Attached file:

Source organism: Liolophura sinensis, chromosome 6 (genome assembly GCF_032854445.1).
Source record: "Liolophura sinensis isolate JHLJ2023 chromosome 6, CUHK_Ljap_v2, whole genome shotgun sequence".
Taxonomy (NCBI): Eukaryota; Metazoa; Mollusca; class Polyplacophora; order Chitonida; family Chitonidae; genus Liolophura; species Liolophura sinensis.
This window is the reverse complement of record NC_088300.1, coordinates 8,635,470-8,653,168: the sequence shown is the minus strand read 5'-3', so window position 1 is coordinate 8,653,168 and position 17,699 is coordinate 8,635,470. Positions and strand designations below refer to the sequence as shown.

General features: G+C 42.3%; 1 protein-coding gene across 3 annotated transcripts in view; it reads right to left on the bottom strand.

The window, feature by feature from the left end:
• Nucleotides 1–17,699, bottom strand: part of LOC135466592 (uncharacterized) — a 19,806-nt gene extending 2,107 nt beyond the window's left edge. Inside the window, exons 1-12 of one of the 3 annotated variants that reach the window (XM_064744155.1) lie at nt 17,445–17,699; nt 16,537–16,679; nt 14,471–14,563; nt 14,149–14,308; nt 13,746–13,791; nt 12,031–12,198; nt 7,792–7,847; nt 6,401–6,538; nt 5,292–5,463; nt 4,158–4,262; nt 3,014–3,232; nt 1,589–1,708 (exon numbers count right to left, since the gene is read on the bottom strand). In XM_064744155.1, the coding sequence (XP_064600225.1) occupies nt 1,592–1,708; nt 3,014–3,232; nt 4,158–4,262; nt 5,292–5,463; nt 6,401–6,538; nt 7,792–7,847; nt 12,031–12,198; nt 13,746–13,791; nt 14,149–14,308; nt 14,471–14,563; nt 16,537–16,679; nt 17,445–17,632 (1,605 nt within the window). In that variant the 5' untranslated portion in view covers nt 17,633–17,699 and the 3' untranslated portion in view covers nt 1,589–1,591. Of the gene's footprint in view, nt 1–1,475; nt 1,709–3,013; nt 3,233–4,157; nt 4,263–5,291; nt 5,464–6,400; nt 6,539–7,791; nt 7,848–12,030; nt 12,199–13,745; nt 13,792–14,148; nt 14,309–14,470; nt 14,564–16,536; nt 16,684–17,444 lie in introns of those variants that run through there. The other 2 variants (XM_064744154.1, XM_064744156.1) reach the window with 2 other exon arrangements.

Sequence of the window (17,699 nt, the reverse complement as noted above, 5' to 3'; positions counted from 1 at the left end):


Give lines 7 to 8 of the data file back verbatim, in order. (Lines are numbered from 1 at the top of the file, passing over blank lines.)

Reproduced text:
• Nucleotides 1–17,699, bottom strand: part of LOC135466592 (uncharacterized) — a 19,806-nt gene extending 2,107 nt beyond the window's left edge. Inside the window, exons 1-12 of one of the 3 annotated variants that reach the window (XM_064744155.1) lie at nt 17,445–17,699; nt 16,537–16,679; nt 14,471–14,563; nt 14,149–14,308; nt 13,746–13,791; nt 12,031–12,198; nt 7,792–7,847; nt 6,401–6,538; nt 5,292–5,463; nt 4,158–4,262; nt 3,014–3,232; nt 1,589–1,708 (exon numbers count right to left, since the gene is read on the bottom strand). In XM_064744155.1, the coding sequence (XP_064600225.1) occupies nt 1,592–1,708; nt 3,014–3,232; nt 4,158–4,262; nt 5,292–5,463; nt 6,401–6,538; nt 7,792–7,847; nt 12,031–12,198; nt 13,746–13,791; nt 14,149–14,308; nt 14,471–14,563; nt 16,537–16,679; nt 17,445–17,632 (1,605 nt within the window). In that variant the 5' untranslated portion in view covers nt 17,633–17,699 and the 3' untranslated portion in view covers nt 1,589–1,591. Of the gene's footprint in view, nt 1–1,475; nt 1,709–3,013; nt 3,233–4,157; nt 4,263–5,291; nt 5,464–6,400; nt 6,539–7,791; nt 7,848–12,030; nt 12,199–13,745; nt 13,792–14,148; nt 14,309–14,470; nt 14,564–16,536; nt 16,684–17,444 lie in introns of those variants that run through there. The other 2 variants (XM_064744154.1, XM_064744156.1) reach the window with 2 other exon arrangements.

Sequence of the window (17,699 nt, the reverse complement as noted above, 5' to 3'; positions counted from 1 at the left end):